New Delhi: A special court today dismissed the plea of businessman Manoj Kumar Jayaswal, an accused in a coal blocks allocation case, seeking return of his passport seized by the CBI, saying the law does not allow the court to release it.
Special CBI Judge Bharat Parashar said the court has no power to release the passport after it is impounded by the passport authorities, under the Passports Act, 1967.
“The Passports Act, 1967 does not confer any power upon this court to order release of passport of a person after it has come to be impounded by the concerned passport authorities after following due process of law,” the court said.
During the hearing, Jayaswal’s counsel argued that CBI, during the course of investigation, had seized the passport. The investigating officer had later informed that his passport was sent to Nagpur’s passport officer for the purpose of impounding.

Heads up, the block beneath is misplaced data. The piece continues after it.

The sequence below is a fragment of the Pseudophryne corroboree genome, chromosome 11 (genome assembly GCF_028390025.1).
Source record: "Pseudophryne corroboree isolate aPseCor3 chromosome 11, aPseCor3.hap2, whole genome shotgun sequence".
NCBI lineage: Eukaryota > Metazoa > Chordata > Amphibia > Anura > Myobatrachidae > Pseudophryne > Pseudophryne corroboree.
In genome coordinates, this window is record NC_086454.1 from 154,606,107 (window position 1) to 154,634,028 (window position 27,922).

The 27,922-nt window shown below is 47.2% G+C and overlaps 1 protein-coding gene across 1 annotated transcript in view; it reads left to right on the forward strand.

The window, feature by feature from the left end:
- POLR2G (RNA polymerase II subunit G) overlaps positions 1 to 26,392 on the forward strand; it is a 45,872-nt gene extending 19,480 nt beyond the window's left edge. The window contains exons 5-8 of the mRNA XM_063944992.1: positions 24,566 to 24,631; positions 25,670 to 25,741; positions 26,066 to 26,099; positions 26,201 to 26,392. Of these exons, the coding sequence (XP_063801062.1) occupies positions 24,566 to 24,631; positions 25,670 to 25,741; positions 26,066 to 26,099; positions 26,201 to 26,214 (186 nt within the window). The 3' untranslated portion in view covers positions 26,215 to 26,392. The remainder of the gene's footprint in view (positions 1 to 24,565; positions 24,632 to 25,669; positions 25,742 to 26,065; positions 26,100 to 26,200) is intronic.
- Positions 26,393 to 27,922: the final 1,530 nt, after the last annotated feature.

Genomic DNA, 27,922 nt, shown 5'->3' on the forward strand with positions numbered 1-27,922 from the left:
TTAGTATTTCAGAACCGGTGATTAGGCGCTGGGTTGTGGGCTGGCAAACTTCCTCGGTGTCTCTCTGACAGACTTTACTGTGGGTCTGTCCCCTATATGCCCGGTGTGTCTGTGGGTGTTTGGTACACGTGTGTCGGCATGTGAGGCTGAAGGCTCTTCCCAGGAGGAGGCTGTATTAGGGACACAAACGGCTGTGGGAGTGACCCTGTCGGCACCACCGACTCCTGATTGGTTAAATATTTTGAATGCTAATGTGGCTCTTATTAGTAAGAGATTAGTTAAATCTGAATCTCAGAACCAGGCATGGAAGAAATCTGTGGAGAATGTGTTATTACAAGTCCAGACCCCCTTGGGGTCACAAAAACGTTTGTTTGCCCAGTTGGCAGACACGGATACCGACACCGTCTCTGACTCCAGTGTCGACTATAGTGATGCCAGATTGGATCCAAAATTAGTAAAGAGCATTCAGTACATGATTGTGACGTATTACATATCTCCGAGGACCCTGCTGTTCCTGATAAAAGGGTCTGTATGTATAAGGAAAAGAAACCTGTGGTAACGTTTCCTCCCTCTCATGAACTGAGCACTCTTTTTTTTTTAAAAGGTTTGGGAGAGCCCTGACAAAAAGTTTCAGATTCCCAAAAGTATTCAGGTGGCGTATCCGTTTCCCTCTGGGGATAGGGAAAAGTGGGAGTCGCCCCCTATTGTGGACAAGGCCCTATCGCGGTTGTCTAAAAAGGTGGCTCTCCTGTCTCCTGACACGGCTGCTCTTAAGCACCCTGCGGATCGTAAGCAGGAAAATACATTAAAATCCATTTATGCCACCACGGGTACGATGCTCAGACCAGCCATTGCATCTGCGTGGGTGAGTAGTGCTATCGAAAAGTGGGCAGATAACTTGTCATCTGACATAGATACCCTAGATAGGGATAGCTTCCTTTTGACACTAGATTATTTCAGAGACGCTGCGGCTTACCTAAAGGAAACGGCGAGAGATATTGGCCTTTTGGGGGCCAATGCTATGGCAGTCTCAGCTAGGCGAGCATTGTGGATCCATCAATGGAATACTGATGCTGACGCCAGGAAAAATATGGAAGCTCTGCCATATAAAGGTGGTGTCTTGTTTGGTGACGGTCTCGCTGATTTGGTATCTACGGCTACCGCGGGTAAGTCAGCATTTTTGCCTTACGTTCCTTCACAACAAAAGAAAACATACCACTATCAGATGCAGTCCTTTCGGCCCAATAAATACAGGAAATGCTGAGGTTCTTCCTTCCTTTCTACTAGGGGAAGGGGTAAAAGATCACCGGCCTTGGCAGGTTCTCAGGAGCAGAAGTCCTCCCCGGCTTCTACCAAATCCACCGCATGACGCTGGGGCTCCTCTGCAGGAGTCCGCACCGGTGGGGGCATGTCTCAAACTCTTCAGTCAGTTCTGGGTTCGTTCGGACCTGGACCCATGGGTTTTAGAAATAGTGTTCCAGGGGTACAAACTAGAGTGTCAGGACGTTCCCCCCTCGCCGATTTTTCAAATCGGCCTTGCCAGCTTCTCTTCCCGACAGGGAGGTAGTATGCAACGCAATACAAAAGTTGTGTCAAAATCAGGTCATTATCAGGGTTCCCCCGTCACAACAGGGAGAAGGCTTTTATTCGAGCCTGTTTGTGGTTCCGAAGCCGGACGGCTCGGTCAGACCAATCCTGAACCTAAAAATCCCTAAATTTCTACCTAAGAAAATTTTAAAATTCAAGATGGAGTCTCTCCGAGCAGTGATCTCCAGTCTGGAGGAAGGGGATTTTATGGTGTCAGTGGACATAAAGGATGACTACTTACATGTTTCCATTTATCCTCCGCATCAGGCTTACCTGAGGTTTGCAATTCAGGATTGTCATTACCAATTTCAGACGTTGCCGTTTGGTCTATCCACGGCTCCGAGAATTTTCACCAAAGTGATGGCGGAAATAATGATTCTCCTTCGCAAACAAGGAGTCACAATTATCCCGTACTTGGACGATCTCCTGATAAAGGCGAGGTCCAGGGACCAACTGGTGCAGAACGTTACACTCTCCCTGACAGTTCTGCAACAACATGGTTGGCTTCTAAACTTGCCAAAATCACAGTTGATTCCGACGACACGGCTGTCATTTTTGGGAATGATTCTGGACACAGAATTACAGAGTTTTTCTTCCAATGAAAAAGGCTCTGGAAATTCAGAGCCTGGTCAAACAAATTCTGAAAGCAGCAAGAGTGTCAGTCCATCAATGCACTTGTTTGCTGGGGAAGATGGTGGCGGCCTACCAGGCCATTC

He said when he moved the Chief Passport Officer seeking release of his passport, he was told that specific relief is to be sought from the court for restoration of passport facilities.
On this, the court said, “merely because the Chief Passport Officer in his order stated that in case applicant/ accused need to travel abroad, he may seek permission from the court concerned for restoration of passport facilities, the same cannot confer power upon this Court to act beyond what the law permits.
“The passport of applicant/accused Manoj Kumar Jayaswal has since been impounded by the concerned passport authorities and the appeal preferred by him before the Chief Passport Officer has also since been dismissed.
“In these circumstances, I am of the considered opinion that when the passport of applicant/accused stands impounded, the question of granting permission to him to travel abroad will be an exercise in futility as in the absence of his passport, accused/applicant cannot travel abroad,” the judge said.
CBI has chargesheeted Manoj Jayaswal, Director of Nagpur -based AMR Iron and Steel Pvt Ltd, Rajya Sabha MP Vijay Darda, his son Devendra Darda and the firm, as accused in a coalscam case for offences under sections 120-B (criminal conspiracy) read with 420 (cheating) of IPC and under the Prevention of Corruption Act.